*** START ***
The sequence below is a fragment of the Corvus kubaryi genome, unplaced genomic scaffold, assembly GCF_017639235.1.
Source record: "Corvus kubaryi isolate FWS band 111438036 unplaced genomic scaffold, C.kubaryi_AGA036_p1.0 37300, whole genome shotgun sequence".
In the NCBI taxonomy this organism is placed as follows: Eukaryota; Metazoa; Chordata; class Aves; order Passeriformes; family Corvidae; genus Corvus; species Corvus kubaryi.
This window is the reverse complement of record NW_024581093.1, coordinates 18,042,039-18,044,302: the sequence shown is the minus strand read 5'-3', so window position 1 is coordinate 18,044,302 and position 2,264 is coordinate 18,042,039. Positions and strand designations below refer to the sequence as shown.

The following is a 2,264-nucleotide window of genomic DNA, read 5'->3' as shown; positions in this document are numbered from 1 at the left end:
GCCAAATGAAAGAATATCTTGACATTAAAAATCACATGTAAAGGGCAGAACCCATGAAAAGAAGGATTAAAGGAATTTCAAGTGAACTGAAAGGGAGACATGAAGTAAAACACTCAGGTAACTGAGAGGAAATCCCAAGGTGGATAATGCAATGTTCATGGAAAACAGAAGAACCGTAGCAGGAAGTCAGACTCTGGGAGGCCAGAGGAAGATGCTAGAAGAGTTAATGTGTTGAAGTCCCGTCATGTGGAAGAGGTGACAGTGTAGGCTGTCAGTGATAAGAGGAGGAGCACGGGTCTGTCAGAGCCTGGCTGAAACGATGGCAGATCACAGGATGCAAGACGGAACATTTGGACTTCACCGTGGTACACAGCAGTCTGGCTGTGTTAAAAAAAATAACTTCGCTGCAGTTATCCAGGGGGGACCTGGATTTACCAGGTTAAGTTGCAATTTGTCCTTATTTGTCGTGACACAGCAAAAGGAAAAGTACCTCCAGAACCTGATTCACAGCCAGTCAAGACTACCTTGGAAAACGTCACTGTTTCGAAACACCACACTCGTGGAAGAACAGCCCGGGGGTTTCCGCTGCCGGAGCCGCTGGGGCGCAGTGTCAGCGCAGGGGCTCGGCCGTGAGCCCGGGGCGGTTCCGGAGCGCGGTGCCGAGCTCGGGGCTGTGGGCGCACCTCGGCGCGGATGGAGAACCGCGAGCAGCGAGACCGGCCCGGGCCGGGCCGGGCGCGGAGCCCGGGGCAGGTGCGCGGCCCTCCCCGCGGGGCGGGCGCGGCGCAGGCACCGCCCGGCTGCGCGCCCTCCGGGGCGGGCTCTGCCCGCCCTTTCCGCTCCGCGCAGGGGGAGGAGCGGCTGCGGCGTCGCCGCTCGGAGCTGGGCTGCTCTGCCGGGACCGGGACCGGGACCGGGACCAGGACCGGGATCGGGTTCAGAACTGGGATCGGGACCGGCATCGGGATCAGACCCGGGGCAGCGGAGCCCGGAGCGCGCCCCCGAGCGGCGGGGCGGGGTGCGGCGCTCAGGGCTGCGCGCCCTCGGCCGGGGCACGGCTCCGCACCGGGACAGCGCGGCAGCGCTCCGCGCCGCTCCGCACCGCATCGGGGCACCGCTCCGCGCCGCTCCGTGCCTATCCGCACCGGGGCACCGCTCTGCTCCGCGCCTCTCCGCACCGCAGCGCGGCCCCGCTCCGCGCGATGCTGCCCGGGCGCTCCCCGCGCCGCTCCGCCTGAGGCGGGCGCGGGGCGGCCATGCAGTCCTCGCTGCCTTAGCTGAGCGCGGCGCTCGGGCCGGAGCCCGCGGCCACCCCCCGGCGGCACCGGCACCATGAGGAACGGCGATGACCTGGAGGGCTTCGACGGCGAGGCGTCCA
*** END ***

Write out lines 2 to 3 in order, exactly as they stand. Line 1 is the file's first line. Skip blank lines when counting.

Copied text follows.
Source record: "Corvus kubaryi isolate FWS band 111438036 unplaced genomic scaffold, C.kubaryi_AGA036_p1.0 37300, whole genome shotgun sequence".
In the NCBI taxonomy this organism is placed as follows: Eukaryota; Metazoa; Chordata; class Aves; order Passeriformes; family Corvidae; genus Corvus; species Corvus kubaryi.